I’ll now be honest. The chances of this bearing fruit are slim. There are independent production companies everywhere (especially online) and though we now have more entertainment platforms than ever before, seemingly producing a floodtide of high-quality drama, the competition has never been fiercer. You won’t just need to do an incredible job pulling this thing together, you’ll then need to be lucky enough to hit someone who has the time and inclination to read it, the interest and nouse to take it further than that, and the money to make it happen. And that’s a rare combination.

But then again, as I’ve said repeatedly, if you don’t try you’ll never know. You’ve got to be in it to win it. And the alternative may be putting your feet up between paying projects and watching daytime TV for several weeks. Surely, when I put it in those terms it’s a no-brainer?

So, there we go. Some quickfire thoughts on what we writers do or could (and maybe should) do between publications. I guess, in simple terms, it’s just about expanding your repertoire, attacking on multiple fronts, throwing as much mud at the wall as you can. Any of these metaphors will do, and most of them probably get closer to the point more quickly than I have in this column.

Even then, they’re only thoughts. Feel free to take note, to ignore, or to spew out your scorn and indignation, though hopefully, if you’ve read down to this point, you won’t be feeling the latter.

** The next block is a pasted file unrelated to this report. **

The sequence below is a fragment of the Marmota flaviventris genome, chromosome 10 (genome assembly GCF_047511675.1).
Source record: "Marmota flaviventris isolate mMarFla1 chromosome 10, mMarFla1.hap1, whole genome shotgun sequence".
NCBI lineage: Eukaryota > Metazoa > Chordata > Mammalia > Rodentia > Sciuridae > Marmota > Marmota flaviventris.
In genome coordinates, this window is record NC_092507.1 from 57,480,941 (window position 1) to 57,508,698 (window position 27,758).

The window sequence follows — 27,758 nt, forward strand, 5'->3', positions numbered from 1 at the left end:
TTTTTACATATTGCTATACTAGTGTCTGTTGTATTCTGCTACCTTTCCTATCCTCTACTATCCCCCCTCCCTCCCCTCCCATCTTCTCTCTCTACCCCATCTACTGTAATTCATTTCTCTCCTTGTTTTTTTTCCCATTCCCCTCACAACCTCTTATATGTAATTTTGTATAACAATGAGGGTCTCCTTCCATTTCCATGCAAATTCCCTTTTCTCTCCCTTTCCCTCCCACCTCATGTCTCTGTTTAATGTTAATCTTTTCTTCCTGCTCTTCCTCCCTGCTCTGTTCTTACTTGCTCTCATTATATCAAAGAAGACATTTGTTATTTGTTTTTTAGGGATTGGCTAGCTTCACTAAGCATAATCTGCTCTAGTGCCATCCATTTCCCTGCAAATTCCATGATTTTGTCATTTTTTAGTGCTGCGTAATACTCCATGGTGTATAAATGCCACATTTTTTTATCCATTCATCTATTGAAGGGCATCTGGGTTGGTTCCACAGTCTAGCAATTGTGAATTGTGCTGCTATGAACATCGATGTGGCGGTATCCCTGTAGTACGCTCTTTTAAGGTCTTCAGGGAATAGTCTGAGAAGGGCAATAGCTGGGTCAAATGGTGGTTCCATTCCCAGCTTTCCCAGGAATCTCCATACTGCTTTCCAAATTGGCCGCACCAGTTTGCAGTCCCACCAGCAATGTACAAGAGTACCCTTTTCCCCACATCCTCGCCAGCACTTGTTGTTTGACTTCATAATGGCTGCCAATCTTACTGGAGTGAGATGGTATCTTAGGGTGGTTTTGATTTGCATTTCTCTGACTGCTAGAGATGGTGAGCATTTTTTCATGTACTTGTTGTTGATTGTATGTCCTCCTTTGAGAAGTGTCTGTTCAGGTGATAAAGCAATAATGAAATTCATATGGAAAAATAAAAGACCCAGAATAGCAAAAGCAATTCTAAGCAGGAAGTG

More thoughts on this in further blogs, as (or if) they occur to me. Speak soon.  


THRILLERS, CHILLERS, SHOCKERS AND KILLERS …

An ongoing series of reviews of dark fiction (crime, thriller, horror and sci-fi) – both old and new – that I have recently read and enjoyed. I’ll endeavour to keep the SPOILERS to a minimum; there will certainly be no given-away denouements or exposed twists-in-the-tail, but by the definition of the word ‘review’, I’m going to be talking about these books in more than just thumbnail detail, extolling the aspects that I particularly enjoyed … so I guess if you’d rather not know anything at all about these pieces of work in advance of reading them yourself, then these particular posts will not be your thing.